Interview by Alan Daly
© Olga Kuzmenko
Photos by Olga Kuzmenko
On the day of their triumphant return to Dublin after almost fifteen years, we caught up with Lindsay Schoolcraft (keys/vocals) of Cradle of Filth, to find out about their tour and plans to work on a follow up to their 2015 album Hammer of the Witches.
Alan: Welcome to Dublin. It’s a pleasure to meet you albeit a bit unexpected as we were due to chat with Dani, but that’s all cool. So you have been in the band since 2103, so you definitely weren’t in Dublin with Cradle of Filth before…
Lindsay: No, this is my first time.
Alan: I think it’s almost fifteen years since Cradle played in Dublin…
Lindsay: That’s insane. That’s too long! That’s wrong!
Alan: We wondered why that might be. Do you have any idea why the band may not have visited in so long?
Lindsay: I don’t even know. I’ve always wanted to come here. I’m so happy to be here, but I think it’s just to do with how the tours were planned and the way they were booked. It had nothing to do with not wanting to come here. Obviously we wanted to come here for a long time. We got confirmation that we were going to make it at the end of this tour, and we were all so excited. We’re sad that we weren’t here sooner.
Alan: Well we’re delighted that you’re here now. You’re just finished a tour of North America. How did that go?
Lindsay: Really good, thank you. It was a lot of work. It’s not as laid back as when we tour Europe. Europe is very laid back. We were just rushing through America, non-stop. Pretty much living on buses, and then the venues. Didn’t get to do a lot of sight-seeing. The only time I really had any time off was in Texas and it was in the middle of nowhere, so I just went to shopping centres. Nothing too special.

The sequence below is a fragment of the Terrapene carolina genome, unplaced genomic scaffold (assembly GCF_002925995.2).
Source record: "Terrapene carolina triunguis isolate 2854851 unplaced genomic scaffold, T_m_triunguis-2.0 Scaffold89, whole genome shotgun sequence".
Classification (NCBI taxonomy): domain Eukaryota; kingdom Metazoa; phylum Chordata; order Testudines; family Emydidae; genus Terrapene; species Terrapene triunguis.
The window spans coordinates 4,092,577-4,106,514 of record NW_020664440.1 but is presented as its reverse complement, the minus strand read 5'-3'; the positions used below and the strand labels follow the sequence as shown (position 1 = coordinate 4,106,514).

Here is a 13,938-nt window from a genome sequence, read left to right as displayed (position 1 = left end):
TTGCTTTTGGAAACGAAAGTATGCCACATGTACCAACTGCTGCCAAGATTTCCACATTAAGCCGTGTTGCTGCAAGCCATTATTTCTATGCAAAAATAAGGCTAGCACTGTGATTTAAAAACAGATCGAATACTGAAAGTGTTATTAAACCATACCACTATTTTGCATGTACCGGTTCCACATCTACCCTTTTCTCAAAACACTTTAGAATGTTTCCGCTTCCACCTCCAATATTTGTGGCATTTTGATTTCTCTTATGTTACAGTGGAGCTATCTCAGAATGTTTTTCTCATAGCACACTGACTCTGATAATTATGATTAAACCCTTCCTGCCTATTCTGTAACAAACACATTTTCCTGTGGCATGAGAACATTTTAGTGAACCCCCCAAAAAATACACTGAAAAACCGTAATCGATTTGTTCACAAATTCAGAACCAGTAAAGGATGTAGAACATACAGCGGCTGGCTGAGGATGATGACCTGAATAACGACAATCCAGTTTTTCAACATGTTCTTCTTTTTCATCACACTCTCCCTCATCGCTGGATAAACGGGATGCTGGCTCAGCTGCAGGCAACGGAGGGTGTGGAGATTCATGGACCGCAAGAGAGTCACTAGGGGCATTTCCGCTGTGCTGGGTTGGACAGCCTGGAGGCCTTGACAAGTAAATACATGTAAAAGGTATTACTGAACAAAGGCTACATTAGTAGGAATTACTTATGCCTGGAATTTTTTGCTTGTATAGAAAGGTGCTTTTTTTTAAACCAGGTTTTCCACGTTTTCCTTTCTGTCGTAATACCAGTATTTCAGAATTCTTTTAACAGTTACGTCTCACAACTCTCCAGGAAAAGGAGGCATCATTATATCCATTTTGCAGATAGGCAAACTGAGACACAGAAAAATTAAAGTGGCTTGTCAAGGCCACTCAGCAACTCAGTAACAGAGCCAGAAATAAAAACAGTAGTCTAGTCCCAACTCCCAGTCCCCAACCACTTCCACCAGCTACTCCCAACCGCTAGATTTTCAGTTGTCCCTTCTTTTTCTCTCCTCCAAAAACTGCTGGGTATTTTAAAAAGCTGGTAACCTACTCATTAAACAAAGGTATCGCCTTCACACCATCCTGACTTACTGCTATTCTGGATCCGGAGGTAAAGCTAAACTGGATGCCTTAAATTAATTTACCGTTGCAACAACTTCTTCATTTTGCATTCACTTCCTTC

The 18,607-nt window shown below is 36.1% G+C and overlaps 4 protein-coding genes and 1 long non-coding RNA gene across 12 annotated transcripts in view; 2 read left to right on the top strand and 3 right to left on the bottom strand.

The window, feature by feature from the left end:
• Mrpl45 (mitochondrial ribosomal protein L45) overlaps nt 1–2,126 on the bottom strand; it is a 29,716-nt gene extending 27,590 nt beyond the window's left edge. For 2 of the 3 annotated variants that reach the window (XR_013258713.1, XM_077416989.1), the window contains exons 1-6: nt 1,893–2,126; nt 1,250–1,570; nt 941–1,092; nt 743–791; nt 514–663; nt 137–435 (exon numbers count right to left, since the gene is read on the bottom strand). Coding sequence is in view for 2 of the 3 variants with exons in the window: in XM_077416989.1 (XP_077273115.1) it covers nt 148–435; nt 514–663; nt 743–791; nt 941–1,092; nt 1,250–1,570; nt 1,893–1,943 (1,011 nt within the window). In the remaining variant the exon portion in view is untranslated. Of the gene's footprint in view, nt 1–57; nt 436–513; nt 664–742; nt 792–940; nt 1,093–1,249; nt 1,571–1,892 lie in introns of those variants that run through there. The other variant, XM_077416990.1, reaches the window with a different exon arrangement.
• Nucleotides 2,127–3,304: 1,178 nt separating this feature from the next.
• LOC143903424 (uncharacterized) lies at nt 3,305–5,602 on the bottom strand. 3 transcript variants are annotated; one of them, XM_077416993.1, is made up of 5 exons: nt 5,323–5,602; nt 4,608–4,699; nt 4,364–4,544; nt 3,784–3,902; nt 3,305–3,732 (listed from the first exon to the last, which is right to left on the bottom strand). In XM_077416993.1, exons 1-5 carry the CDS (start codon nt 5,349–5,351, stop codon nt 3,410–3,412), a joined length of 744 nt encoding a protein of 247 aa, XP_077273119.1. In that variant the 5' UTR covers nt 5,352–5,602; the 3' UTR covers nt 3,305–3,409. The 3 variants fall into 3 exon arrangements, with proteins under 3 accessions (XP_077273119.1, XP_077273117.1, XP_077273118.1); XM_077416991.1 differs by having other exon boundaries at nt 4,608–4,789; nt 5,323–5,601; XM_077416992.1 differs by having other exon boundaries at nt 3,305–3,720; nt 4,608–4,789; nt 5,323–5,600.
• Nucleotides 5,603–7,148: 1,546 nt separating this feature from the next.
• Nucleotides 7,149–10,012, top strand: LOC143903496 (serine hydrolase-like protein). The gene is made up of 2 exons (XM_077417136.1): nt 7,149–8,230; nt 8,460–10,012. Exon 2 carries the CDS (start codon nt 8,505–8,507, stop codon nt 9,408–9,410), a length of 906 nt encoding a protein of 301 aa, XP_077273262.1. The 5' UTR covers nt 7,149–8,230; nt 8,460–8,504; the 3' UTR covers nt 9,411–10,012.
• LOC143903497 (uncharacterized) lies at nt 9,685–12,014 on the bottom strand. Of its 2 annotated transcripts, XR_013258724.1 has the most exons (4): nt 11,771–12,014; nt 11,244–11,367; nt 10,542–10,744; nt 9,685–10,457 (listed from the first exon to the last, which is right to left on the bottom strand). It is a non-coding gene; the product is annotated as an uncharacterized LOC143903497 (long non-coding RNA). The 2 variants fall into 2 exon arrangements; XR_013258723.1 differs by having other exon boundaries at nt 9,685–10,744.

Alan: How would you compare the American audiences to the European audiences?
Lindsay: I really can’t because it just depends on the areas. In some places, people are more enthusiastic than others and in some places people just stood around with their arms crossed and were just spectators. It was good, don’t get me wrong, but you find that everywhere in the world.
Alan: And you’re off to Russia and Eastern Europe in May. Have you played there before?
Lindsay: Yeah. We’ve done Russia before. There were some Eastern European dates on the last European tour that we did just before Christmas. I love it there. It’s beautiful. It’s a different world. I’m excited to go back to Russia. At the end of 2014 we did three weeks in Russia, but this time it’s only about two weeks and we’re going with Xandria from Germany. I didn’t get my photo in front of the Kremlin last time, so I’m hoping to get it this time.
Alan: With Russia in May, and the last couple of shows for a while this week… Can we speculate that there might be some writing or recording in between for a follow-up to Hammer of the Witches?